BY JANET MANDELSTAM
A new center at Indiana University aims to demonstrate that there is more to America’s relationship with Israel than the often-polarizing political issues in the news.
“Part of our mission is to transcend politics through a cultural and scholarly exchange with Israel,” says Jason Mokhtarian, 40, director of the Olamot Center. “There is a lot of value to Israeli culture regardless of one’s politics.”
Established in 2017 as part of the Borns Jewish Studies Program at IU, the center takes a two-pronged approach: bringing Israeli scholars to Bloomington and translating Israeli books from Hebrew to English.
“There aren’t many opportunities for Israelis to come to the United States to teach,” Mokhtarian says. This spring’s visiting scholar is Tamir Karkason, who is completing a doctorate at the Hebrew University of Jerusalem. He is teaching two undergraduate courses: Zionism and the State of Israel and Israel: History, Society, Culture.
There are currently four translated books under contract with IU Press and six more in the works. “There’s a lot happening in Jewish studies in Israel,” says Mokhtarian, an associate professor in the Department of Religious Studies with a particular interest in the Jews of ancient Persia. The books, he says, “range from ancient Judaism to Holocaust studies and represent the best and brightest of Israeli scholarship.” The series is edited by Mokhtarian and founding Olamot director Noam Zadoff. Without the translations, most of the books, which Mokhtarian says contain “groundbreaking research,” would not be accessible to Americans.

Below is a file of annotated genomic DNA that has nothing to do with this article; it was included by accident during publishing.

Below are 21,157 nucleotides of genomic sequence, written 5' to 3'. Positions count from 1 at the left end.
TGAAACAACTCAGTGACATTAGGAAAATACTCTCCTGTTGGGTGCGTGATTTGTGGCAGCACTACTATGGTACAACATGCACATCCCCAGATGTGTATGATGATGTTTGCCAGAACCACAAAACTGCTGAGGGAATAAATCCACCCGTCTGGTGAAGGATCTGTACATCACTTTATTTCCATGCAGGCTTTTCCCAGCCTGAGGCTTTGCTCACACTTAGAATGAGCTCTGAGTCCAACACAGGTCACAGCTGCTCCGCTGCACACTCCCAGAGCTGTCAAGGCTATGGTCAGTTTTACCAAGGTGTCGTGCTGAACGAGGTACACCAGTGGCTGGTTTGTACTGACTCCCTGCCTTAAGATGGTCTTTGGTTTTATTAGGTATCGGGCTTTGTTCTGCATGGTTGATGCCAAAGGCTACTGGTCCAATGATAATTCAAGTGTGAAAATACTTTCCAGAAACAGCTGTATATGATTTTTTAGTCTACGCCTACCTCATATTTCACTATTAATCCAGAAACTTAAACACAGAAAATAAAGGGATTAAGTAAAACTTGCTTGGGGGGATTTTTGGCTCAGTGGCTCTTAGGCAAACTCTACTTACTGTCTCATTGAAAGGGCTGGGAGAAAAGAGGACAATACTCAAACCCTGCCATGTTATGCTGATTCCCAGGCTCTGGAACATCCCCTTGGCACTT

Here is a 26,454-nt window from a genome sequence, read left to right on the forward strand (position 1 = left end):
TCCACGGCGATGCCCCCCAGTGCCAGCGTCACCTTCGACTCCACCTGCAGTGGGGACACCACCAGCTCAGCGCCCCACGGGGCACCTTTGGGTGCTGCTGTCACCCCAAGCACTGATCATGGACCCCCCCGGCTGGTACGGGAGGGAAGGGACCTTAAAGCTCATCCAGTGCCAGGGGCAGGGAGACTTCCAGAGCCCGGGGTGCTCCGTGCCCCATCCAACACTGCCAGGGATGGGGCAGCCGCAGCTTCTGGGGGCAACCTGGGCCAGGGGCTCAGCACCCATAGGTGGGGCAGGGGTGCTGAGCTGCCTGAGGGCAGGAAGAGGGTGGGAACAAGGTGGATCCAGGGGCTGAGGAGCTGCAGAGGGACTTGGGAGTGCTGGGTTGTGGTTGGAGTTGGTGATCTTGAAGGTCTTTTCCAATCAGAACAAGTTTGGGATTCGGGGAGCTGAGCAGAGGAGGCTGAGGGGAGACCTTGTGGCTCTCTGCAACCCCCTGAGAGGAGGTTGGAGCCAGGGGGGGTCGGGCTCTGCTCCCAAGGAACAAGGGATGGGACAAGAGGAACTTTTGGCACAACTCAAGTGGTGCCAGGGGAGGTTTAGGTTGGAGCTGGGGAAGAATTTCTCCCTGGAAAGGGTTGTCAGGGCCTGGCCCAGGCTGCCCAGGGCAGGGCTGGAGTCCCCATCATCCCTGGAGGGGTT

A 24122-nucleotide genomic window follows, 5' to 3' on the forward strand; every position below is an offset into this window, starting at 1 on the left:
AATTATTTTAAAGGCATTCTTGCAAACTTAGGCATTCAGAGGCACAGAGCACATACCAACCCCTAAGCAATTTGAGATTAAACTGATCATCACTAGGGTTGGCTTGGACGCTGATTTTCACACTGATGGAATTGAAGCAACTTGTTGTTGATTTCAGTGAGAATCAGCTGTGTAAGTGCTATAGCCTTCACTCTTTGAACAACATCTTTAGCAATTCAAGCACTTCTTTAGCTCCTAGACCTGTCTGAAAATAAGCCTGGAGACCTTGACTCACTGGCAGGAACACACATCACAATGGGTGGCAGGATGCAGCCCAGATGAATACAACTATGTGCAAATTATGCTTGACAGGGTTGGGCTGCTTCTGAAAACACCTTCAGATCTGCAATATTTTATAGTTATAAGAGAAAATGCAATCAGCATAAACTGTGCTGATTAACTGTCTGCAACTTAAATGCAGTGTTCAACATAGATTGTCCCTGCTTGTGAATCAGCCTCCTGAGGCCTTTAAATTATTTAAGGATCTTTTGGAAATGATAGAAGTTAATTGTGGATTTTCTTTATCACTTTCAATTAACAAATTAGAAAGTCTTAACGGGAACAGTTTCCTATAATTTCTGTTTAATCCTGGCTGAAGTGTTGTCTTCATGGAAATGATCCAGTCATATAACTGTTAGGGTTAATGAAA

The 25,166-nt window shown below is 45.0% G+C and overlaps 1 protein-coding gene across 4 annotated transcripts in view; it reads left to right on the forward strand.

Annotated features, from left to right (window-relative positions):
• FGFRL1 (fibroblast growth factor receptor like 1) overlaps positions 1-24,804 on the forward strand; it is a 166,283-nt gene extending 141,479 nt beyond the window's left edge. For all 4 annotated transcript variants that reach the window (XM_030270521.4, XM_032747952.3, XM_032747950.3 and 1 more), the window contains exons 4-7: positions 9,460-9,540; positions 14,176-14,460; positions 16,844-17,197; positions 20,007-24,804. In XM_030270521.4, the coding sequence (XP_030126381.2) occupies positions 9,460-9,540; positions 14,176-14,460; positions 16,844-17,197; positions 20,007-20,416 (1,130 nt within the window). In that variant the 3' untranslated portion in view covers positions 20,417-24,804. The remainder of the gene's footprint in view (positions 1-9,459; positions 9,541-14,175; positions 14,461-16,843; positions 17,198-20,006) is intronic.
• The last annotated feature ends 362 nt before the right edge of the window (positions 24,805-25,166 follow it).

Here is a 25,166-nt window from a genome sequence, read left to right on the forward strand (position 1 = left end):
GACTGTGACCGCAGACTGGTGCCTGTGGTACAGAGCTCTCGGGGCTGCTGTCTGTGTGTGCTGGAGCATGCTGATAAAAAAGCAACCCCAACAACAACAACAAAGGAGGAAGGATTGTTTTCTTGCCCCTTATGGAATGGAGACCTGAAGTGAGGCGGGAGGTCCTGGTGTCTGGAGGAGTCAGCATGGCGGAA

The cultural side of the exchange included a February visit to IU Cinema from award-winning Israeli filmmaker Avi Nesher, who spent five days in Bloomington and delivered a free public lecture.
The exchange works both ways. This summer Mokhtarian will lead a group of IU undergraduate students on a one-week trip to Jerusalem. He says he’s hoping to establish a formal partnership with an Israeli university that would allow IU faculty to study and teach in Israel.
While the Olamot Center is only in its second year, Mokhtarian says he has a broad vision for its future: to go beyond Jewish studies and allow Israel and IU “to come together to do research projects, share grants, and exchange culture.”
For more information, visit olamot.indiana.edu.